Local stone was used for the external facing of the walls, the bands of red & white stone came from the Gillies Delph. Longridge stone was used for the windows tracery and Freaked Runcorn stone for dressings. The height of the church from the floor to the cornice is 41ft and to the ceiling at the collar 57ft.

The fall in the ground level can be measured by the height of the east window sill; inside the church it is 12ft from the floor, outside the sill height is 29ft above ground level.











The first vicarage was built in Hawkshaw Avenue.


All details and photographs have been taken from “The History of St, Cuthbert’s Church, Darwen” written by Kenneth Kershaw and republished with his kind permission.


The book – History of St. Cuthbert’s Church

Kenneth Kershaw, who was appointed a churchwarden of St. Cuthbert’s Church in April 2004, has always be interested in the history of buildings and places of interest. He has written a book “Tockholes – A Lancashire Village” and as the once village postmaster he has spent several years researching the history of a village that once had several cotton mills and a population four times it’s present population.

Kenneth has recently researched and written a book “The History of St. Cuthbert’s Church, Darwen. The book charts the struggles and triumphs of a parish and its people, there are very interesting sections and these are just a small example………….















This is a fascinating book and there are just under 20 copies of a limited edition left for sale. The book can be purchased from either of the present churchwardens.

Cuthbert was a monk at Melrose Abbey in Scotland and became Abbot at the Abbey. He was born around 634 and died in the year 687. Cuthbert was a skilful orator and had such a winning way that he won over the people to Christianity and gained their esteem and affection. Cuthbert was sent for by the Abbot and Bishop of Lindisfarne in Northumberland and was made prior of the monks there. He longed for a life of solitude and left after a few years, took refuge on the rocky island of Farne which is about two miles out at sea off Bamborough Castle on the coast of Northumberland. He built himself a circular hut of turf and stones, where he lived and worshiped God. He bequeathed this place as a sacred legacy “St. Cuthbert’s Place”.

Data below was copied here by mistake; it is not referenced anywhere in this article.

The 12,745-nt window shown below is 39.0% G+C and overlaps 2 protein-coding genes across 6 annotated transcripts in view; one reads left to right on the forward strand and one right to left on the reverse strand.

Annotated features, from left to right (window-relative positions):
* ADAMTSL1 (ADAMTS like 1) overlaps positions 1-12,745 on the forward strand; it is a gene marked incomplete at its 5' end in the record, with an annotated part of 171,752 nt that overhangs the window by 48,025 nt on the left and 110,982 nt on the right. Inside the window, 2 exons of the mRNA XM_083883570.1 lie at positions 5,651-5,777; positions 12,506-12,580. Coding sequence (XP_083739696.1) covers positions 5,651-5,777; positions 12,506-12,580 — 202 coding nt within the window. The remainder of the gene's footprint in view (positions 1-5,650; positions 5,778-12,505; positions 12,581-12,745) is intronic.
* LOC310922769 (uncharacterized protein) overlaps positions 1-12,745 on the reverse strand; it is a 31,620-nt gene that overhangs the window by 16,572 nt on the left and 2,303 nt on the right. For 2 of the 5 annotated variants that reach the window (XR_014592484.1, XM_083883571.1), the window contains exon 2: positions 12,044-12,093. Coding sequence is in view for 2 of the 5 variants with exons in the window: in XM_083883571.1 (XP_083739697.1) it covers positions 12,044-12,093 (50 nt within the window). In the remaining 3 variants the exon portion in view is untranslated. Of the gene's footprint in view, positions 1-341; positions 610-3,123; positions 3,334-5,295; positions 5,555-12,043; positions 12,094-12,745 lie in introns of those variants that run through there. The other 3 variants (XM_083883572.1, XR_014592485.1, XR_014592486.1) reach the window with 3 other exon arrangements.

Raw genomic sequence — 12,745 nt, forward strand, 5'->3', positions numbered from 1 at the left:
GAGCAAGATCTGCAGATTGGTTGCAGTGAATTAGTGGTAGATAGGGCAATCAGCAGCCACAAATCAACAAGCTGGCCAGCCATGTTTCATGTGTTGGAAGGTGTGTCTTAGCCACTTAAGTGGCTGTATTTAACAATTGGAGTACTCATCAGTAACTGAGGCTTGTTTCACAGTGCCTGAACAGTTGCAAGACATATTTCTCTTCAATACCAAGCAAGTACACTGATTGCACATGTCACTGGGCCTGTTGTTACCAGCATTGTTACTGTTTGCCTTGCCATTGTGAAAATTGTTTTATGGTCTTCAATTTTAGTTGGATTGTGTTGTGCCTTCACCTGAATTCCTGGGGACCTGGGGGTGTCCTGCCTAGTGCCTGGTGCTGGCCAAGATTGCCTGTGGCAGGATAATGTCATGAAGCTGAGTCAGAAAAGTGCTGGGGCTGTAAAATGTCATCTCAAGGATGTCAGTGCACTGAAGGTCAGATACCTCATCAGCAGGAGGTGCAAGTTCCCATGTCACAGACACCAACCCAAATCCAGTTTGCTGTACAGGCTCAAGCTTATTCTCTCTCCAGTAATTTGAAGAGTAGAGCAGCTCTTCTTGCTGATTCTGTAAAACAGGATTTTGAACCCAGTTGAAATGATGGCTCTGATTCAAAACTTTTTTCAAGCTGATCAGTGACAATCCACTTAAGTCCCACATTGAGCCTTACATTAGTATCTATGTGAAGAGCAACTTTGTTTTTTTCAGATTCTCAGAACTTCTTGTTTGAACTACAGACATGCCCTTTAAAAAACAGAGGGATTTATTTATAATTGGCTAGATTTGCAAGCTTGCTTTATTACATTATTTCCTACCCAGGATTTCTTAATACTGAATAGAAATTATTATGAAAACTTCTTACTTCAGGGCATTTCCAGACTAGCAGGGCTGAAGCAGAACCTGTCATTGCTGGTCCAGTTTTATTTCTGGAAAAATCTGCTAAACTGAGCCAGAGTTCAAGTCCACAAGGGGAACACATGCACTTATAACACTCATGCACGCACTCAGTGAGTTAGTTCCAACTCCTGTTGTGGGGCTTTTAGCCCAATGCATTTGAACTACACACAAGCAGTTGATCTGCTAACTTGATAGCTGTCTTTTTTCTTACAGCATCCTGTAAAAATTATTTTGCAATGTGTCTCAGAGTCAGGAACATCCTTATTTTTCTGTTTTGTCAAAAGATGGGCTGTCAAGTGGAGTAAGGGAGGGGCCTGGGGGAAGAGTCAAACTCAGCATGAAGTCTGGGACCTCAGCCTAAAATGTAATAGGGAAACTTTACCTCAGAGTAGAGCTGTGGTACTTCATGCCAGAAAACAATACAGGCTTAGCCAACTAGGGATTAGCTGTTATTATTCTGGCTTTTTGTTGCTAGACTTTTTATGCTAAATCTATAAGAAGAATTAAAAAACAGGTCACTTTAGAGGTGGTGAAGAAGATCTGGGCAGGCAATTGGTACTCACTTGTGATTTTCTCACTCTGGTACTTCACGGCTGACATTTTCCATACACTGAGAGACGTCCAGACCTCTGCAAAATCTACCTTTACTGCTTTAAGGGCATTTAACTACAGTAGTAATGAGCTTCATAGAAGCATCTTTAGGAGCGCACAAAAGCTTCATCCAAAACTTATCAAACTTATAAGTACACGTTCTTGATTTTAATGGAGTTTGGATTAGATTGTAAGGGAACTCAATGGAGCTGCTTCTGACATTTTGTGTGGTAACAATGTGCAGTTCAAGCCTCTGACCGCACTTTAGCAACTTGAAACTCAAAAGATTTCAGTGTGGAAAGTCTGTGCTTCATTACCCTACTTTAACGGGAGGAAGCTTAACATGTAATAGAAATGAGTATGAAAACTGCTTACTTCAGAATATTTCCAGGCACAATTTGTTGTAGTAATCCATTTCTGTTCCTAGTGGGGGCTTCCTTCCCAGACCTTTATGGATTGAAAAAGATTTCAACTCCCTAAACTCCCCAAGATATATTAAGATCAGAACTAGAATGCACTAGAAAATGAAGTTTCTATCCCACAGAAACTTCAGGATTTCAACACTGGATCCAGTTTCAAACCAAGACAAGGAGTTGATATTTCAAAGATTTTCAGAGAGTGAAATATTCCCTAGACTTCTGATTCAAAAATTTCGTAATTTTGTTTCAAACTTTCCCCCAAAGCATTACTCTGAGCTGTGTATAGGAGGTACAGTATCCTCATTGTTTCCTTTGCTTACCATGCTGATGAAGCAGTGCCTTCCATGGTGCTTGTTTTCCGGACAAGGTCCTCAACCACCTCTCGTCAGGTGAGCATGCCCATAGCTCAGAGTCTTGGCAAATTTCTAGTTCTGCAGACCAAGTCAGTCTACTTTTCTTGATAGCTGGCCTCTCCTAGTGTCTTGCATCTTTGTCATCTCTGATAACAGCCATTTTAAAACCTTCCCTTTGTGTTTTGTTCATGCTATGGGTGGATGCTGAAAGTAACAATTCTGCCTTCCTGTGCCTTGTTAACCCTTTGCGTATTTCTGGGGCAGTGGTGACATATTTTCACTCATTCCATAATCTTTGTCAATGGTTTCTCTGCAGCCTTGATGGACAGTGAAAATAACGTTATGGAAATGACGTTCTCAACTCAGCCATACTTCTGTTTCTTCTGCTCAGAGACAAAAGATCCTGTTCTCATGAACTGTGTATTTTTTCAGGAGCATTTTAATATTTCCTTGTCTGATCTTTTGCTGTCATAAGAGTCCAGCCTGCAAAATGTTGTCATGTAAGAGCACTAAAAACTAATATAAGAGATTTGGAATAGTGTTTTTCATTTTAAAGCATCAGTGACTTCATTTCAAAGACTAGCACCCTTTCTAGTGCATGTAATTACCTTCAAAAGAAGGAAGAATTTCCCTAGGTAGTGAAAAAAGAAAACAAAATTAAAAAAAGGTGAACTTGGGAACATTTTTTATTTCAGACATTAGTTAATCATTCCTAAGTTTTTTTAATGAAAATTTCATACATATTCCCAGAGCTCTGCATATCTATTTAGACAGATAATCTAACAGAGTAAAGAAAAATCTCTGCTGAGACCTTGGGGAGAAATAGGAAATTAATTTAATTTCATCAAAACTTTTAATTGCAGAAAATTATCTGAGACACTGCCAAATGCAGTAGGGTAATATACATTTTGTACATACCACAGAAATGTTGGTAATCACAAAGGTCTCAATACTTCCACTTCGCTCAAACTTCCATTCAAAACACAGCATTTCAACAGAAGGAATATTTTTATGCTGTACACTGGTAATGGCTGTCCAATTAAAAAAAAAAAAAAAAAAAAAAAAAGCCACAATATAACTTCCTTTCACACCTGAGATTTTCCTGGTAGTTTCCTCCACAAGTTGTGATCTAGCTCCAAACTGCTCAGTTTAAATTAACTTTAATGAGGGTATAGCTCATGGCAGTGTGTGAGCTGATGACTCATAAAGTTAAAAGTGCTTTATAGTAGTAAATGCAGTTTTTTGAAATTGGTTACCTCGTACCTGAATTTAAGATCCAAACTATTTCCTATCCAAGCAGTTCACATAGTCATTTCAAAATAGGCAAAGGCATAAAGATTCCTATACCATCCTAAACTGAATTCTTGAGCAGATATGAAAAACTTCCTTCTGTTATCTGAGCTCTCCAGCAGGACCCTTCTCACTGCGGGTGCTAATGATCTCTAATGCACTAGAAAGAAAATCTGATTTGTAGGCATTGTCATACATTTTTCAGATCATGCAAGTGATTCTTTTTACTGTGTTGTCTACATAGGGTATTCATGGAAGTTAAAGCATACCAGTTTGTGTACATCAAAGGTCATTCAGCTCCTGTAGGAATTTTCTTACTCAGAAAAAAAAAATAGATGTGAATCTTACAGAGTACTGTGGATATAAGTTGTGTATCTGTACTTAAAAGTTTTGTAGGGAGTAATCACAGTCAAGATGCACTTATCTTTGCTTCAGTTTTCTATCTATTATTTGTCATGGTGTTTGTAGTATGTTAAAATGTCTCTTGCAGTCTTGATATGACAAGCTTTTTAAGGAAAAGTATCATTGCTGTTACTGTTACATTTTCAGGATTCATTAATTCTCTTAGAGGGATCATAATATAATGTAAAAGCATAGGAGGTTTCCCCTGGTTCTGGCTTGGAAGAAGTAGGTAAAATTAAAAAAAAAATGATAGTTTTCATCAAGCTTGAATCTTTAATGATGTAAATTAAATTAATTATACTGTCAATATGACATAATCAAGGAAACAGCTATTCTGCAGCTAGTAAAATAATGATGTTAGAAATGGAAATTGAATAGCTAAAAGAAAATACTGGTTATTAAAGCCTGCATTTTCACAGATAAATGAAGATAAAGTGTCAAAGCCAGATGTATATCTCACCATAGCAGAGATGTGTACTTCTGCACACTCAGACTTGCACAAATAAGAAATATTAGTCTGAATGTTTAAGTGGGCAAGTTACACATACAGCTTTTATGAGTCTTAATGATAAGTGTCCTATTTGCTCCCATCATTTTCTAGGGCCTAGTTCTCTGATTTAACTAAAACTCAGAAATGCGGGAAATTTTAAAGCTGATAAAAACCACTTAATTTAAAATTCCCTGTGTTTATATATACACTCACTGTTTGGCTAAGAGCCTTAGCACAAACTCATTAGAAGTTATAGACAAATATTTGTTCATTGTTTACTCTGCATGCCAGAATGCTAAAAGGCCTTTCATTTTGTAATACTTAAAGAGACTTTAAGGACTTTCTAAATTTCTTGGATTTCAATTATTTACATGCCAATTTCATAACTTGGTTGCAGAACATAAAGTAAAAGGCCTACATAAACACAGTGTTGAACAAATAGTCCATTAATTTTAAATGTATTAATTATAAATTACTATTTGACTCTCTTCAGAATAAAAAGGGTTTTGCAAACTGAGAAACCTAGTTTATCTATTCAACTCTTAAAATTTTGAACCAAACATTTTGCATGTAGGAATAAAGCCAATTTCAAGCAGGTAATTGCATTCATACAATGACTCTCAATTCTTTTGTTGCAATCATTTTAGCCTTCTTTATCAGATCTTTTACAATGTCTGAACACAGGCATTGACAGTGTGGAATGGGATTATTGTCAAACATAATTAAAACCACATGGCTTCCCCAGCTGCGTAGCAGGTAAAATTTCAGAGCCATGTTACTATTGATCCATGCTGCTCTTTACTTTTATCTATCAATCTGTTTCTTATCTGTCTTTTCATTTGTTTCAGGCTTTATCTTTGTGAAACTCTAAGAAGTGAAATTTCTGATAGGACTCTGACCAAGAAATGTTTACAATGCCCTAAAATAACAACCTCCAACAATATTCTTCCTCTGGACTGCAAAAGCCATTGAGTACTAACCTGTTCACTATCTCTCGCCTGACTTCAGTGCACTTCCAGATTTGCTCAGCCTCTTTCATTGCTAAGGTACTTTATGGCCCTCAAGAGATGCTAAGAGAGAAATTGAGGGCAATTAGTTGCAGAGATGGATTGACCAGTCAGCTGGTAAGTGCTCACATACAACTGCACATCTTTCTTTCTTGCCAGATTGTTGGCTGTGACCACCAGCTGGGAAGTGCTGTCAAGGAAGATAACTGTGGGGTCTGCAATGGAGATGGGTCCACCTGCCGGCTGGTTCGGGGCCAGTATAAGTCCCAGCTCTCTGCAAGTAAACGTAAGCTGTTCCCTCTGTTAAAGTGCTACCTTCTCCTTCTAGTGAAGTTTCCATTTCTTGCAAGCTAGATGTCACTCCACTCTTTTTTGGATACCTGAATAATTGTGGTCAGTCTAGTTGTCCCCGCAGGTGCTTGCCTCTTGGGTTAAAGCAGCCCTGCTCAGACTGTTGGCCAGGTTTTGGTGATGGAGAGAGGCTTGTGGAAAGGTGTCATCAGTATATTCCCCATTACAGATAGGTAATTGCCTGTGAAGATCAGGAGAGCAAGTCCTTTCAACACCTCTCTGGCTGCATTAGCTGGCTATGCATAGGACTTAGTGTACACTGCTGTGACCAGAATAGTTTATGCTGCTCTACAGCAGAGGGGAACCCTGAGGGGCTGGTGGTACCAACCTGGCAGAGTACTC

extended in 1907 – 1908

(note there is no clock)

The original design  

  • The church bought a second hand organ with parts dating back to 1702, now it is famous as one of only a handful left in the country.

  • In 1908 it was reported that the Rev. W.G.Rudd “came to us from the south and found Lancashire was a new and unexplored land of strange ways and sound”

  • In December 1921 a new carpet was needed in front of the communion table, cost £12.50 including fitting – but it took a full year to raise the money

  • In November 1939 the following notice read “In the event of an air raid the congregation are to put their trust in God – Holy Communion would not be interrupted under any Circumstances”

Cuthbert’s affection for animals is remembered in the traditional name for the Eider Ducks on the Farne Islands, Known as “St. Cuthbert’s Birds” or “Cuddy Birds”.